By Steve Holland
DES MOINES (Reuters) - Republican front-runner Newt Gingrich, buffeted by attacks, gets his chance to fight back on Thursday at a debate that may help clarify who will win Iowa's looming contest to choose a presidential candidate.
Gingrich takes center stage in Sioux City at the last debate before Iowa's January 3 contest at an exhilarating time for him. He is leading national polls of Republicans pondering who they want to send to take on Democratic President Barack Obama in next year's election.
But with his success has come a barrage of attacks. Rivals Mitt Romney, Ron Paul and others have raised doubts about his conservative principles. Iowa airwaves are filled with ads trying to derail him.
Gingrich is showing some signs of fatigue among Republicans in this Midwestern state, an indication that they remain open to voting for someone else.
A Public Policy Polling survey this week said Gingrich's support had dropped several percentage points, leading Paul narrowly by 22 percent to 21 percent, with 16 percent for Romney and Michele Bachmann at 11 percent.
The 8 p.m. CST debate sponsored by Fox News gives Gingrich a chance to right the ship. He has excelled in debates thus far, which has allowed him to emerge from the pack as the key conservative alternative to the more moderate Romney.
"I think Iowa is going to be a challenge, because you have everybody firing off simultaneously in a relatively small (media) market," Gingrich told reporters on Thursday in Iowa City.
Republicans say the race in Iowa is volatile, with three weeks to go until the state holds the first U.S. nominating contest to choose a Republican presidential nominee.
"The Iowa caucuses are completely wide open, at an unprecedented level. The debates, combined with the lateness in visits and ad blitzes, have created a completely unpredictable scenario," said Tim Albrecht, spokesman for Republican Iowa Governor Terry Branstad.
Gingrich is stressing that he wants to run a positive campaign, and Republicans here like what they are hearing from him.
"Newt Gingrich is smart enough, he's tough enough, he's experienced enough to take on the establishment in the Republican Party and win," said Kevin McLaughlin, the Republican Party chairman in Iowa's Polk County.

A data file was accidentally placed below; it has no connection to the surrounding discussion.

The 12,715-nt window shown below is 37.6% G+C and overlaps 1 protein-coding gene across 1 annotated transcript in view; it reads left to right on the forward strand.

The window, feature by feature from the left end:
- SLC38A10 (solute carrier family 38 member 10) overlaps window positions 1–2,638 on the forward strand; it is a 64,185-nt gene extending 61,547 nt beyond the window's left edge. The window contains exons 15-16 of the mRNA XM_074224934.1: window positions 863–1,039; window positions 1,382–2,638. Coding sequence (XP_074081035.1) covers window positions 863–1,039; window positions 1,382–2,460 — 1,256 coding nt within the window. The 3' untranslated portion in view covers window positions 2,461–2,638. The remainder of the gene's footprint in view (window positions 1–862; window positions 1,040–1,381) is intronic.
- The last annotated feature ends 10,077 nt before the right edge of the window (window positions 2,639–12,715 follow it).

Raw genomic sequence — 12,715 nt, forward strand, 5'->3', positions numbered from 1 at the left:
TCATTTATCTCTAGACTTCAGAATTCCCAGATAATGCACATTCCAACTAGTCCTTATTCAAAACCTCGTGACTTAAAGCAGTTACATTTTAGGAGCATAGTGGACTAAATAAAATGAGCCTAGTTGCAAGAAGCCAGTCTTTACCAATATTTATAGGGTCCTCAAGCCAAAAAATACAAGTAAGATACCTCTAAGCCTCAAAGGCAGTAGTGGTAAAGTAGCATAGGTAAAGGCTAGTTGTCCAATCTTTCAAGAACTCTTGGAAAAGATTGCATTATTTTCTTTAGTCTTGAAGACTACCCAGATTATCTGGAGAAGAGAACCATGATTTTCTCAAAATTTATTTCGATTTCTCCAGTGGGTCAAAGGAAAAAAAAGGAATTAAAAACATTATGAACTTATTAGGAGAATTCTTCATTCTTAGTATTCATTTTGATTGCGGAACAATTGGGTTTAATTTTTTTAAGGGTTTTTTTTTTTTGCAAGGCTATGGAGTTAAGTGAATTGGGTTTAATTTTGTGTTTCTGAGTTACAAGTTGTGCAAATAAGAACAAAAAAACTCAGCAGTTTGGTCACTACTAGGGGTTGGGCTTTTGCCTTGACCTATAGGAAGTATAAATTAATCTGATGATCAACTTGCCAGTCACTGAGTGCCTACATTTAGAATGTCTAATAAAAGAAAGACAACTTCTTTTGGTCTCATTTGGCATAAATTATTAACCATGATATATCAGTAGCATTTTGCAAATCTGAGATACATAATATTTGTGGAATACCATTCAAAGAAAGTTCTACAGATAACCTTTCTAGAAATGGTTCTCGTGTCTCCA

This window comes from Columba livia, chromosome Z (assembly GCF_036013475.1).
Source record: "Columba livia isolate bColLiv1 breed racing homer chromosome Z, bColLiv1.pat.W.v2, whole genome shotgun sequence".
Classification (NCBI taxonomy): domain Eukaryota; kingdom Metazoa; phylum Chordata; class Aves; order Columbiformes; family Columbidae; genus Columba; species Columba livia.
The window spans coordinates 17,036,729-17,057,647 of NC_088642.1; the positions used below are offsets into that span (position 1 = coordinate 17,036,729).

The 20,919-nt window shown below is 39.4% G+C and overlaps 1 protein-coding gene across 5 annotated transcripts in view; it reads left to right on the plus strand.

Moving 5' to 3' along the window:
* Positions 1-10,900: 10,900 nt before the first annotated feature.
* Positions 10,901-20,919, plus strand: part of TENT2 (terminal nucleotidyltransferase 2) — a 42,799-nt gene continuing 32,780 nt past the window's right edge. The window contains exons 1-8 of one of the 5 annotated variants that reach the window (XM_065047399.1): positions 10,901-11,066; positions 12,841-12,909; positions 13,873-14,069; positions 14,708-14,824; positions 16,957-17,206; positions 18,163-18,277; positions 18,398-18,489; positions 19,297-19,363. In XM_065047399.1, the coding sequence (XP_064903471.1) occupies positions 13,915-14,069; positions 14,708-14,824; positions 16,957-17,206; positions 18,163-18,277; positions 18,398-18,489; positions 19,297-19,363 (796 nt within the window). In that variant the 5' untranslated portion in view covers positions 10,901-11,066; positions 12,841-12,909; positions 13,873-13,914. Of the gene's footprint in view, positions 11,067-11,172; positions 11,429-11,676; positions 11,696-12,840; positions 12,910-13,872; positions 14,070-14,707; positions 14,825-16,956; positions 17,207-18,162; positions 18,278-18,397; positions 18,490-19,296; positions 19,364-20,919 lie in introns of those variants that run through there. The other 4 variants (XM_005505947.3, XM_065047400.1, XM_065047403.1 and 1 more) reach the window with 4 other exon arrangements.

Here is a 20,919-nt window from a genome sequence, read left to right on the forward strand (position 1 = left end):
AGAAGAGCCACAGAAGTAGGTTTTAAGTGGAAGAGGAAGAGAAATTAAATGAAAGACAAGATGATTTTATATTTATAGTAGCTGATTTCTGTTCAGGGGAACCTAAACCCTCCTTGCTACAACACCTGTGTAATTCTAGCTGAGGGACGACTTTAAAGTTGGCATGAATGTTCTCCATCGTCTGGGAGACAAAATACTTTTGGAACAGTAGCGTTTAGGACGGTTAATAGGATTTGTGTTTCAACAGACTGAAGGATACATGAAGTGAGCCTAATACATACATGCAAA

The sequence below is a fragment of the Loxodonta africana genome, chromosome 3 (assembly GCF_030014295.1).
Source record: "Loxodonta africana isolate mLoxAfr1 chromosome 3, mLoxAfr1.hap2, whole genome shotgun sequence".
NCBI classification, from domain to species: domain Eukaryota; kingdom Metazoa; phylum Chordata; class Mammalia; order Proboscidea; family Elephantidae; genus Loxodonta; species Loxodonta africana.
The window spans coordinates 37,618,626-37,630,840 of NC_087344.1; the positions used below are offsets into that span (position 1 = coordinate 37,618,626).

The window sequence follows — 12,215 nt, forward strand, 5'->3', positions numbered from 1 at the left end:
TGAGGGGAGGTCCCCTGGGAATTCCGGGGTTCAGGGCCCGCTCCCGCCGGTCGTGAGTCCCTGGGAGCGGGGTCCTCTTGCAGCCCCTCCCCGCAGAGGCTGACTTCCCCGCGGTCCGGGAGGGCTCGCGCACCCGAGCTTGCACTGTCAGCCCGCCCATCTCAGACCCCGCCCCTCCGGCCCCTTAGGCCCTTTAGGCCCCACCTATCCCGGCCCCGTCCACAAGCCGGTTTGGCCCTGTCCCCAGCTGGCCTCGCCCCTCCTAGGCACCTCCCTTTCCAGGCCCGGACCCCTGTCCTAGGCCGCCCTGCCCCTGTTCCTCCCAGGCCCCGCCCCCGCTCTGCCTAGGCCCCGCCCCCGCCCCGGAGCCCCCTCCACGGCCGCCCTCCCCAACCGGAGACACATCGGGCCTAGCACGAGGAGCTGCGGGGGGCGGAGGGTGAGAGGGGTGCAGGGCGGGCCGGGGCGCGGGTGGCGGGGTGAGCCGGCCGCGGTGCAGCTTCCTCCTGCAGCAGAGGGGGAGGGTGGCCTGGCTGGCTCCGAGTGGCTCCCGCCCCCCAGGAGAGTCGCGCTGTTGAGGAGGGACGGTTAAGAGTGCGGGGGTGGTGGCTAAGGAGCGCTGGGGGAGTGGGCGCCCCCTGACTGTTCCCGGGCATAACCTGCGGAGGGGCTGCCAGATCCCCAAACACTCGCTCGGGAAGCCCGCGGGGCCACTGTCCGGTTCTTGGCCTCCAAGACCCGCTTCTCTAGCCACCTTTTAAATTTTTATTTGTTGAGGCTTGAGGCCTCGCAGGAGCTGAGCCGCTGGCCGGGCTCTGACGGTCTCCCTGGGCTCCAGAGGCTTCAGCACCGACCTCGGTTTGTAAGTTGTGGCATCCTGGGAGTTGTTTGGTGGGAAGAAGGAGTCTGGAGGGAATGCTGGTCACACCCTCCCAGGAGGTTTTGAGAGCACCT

Paul, a libertarian House member from Texas who would love to upset the conventional wisdom by winning Iowa, has been particularly critical of Gingrich. He has denounced him as a serial hypocrite, a Washington insider who made $1.6 million from troubled mortgage giant Freddie Mac, some of it right before the housing market collapsed.
Romney's campaign is assaulting Gingrich daily for past positions, including a Web ad on Wednesday that portrayed Gingrich as chummy with liberal Democratic Congresswoman Nancy Pelosi. Romney told the New York Times that "zany is not what we need in a president."
Romney has never competed fully in Iowa but would like to slow down Gingrich in the state and give himself a better chance of victory on January 10 in New Hampshire, where his big lead has been slowly eroding.
In many ways, a Paul victory in Iowa over Gingrich would be viewed as a win for Romney, who has sought to lower his own expectations in the state after losing it dramatically in his 2008 presidential campaign despite a spirited effort.
Still Gingrich, with his plethora of ideas and willingness to challenge Republican orthodoxy, is tapping into conservative hearts in Iowa in a way that may push him over the finish line in first.
A victory here would give him a boost in New Hampshire, and provide important momentum looking ahead to South Carolina on January 21 and Florida on January 31. Gingrich leads in both of those Southern states.
"From the voters I talk to, it's clear that he's captured their imagination and he's the candidate they believe can not just present the right message, which is critical, but also can win and govern effectively," said Will Rogers, who plans to volunteer for Gingrich after departing the campaign six months ago during a staff exodus.
(Editing by Todd Eastham)